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Facetious Vs. Sarcastic - Enumerating the Differences

Facetious Vs. Sarcastic
The English language contains a complex web of words borrowed from across the globe, and often their meanings overlap each other, making it difficult to judge when to use one over the other. Penlighten gives you the difference between two commonly interchanged words, facetious and sarcastic.
Rashmi Sunder
Last Updated: Mar 9, 2018
Similar Thing, Different Motive
The words "Facetious" and "Sarcastic" are adjectives, both of which are generally attached to describe speech and not situations, but at the same time, they are completely opposite in their desired intent.
"Look what the cat dragged in!", he said. So was he being facetious or sarcastic? Confused? You're not the only one. Many words in the English language are interchangeable, while others have meanings that are very similar but where the connotation and the context varies. This makes it hard for most to catch the subtle differences, and thus, we end up substituting the wrong words with their cousin terms.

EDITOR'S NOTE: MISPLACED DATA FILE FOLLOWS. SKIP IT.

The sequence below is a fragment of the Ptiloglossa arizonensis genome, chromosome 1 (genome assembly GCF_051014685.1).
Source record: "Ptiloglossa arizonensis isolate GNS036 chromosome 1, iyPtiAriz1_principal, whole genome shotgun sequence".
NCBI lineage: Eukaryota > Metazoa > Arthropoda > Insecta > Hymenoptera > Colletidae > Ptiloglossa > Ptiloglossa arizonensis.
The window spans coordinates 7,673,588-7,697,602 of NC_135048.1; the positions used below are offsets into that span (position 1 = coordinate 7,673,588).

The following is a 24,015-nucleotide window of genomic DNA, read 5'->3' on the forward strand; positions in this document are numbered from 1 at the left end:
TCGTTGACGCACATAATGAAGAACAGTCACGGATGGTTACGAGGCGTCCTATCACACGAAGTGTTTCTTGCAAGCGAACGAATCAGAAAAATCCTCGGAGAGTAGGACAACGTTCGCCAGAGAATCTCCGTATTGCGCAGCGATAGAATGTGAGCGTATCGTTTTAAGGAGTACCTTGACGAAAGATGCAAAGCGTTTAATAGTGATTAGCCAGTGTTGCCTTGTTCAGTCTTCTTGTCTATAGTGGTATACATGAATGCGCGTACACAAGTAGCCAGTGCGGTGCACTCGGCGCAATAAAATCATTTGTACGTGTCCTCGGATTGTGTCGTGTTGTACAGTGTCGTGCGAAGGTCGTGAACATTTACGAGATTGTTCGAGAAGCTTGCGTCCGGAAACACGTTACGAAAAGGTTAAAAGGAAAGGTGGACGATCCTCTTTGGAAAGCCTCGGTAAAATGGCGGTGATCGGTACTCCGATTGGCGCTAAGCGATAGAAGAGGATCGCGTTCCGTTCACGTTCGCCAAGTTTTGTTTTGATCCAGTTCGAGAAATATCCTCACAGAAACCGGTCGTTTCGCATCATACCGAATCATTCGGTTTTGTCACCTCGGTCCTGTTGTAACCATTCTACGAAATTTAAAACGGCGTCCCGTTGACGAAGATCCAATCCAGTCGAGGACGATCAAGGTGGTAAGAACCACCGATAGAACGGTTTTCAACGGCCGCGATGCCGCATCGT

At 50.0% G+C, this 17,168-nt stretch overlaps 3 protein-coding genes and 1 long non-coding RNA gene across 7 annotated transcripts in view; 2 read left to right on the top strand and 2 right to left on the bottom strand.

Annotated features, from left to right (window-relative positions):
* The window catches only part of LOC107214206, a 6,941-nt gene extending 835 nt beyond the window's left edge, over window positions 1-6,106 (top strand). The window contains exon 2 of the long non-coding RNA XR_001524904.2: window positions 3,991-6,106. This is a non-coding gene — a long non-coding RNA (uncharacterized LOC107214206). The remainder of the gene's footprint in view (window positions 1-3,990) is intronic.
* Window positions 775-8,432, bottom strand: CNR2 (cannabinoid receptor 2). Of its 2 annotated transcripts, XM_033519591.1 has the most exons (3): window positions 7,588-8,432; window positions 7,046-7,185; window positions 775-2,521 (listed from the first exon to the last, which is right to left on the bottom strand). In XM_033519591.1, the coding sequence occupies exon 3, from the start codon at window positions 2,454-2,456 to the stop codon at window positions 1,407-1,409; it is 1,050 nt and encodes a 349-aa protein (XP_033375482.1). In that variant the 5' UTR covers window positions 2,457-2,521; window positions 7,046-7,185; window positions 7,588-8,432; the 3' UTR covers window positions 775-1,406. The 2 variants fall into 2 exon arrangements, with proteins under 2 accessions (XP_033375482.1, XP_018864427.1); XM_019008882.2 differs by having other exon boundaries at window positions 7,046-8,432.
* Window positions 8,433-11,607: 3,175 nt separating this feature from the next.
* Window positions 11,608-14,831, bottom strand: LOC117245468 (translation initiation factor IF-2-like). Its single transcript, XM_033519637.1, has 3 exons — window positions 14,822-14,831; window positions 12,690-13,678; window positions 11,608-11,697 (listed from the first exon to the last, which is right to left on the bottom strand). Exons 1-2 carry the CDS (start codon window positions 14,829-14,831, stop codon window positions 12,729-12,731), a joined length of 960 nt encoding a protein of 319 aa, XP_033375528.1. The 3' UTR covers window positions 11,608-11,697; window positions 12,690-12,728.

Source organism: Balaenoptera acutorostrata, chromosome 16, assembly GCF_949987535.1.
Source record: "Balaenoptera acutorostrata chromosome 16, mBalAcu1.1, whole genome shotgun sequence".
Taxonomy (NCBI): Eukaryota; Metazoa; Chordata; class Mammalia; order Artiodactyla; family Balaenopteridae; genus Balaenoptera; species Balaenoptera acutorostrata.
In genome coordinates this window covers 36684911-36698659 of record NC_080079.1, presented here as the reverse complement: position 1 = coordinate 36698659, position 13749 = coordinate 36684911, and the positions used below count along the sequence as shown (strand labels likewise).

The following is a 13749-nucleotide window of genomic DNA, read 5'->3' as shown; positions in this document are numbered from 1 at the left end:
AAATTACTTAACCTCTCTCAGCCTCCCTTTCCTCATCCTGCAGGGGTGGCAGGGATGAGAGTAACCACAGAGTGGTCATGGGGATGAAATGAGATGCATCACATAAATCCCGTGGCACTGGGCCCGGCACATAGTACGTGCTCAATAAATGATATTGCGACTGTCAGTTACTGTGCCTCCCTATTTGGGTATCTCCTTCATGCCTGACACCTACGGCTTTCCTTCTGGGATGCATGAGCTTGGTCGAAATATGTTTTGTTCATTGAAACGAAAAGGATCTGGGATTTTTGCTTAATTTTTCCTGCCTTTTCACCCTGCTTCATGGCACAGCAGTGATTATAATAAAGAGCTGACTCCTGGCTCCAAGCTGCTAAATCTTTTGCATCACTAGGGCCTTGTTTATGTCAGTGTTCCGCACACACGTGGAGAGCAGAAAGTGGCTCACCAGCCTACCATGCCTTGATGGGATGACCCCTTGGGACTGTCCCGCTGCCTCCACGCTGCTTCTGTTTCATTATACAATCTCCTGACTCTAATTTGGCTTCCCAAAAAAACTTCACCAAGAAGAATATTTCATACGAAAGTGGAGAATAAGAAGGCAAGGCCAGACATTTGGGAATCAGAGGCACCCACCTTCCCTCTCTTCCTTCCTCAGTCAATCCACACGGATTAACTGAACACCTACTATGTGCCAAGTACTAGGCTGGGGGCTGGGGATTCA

Facetious statements are used to treat a serious situation with humor, although inappropriate at times, whereas sarcastic statements are meant to veil the mockery or contempt that the person wants to convey with words that are more polite or indirect (don't assume though, that people can't be upfront with their sarcasm! It's a hard world out there). We will further compare these two words, giving their meanings, origins, and examples of both their direct usages as well as statements that reflect their intent.
/fəˈsiːʃəs/ (fuss-e-shus) /sɑːˈkastɪk/ (sir-cast-ick)
Facetiousness Sarcasm
Facetiously Sarcastically
Merriam-Webster Dictionary (American)
Used to describe speech that is funny but that is usually regarded as annoying or silly.
  1. Joking or jesting, often inappropriately.
  2. Meant to be humorous or funny: not serious.
Oxford Dictionary (British)
Treating serious issues with deliberately inappropriate humor, flippant.
Merriam-Webster Dictionary (American)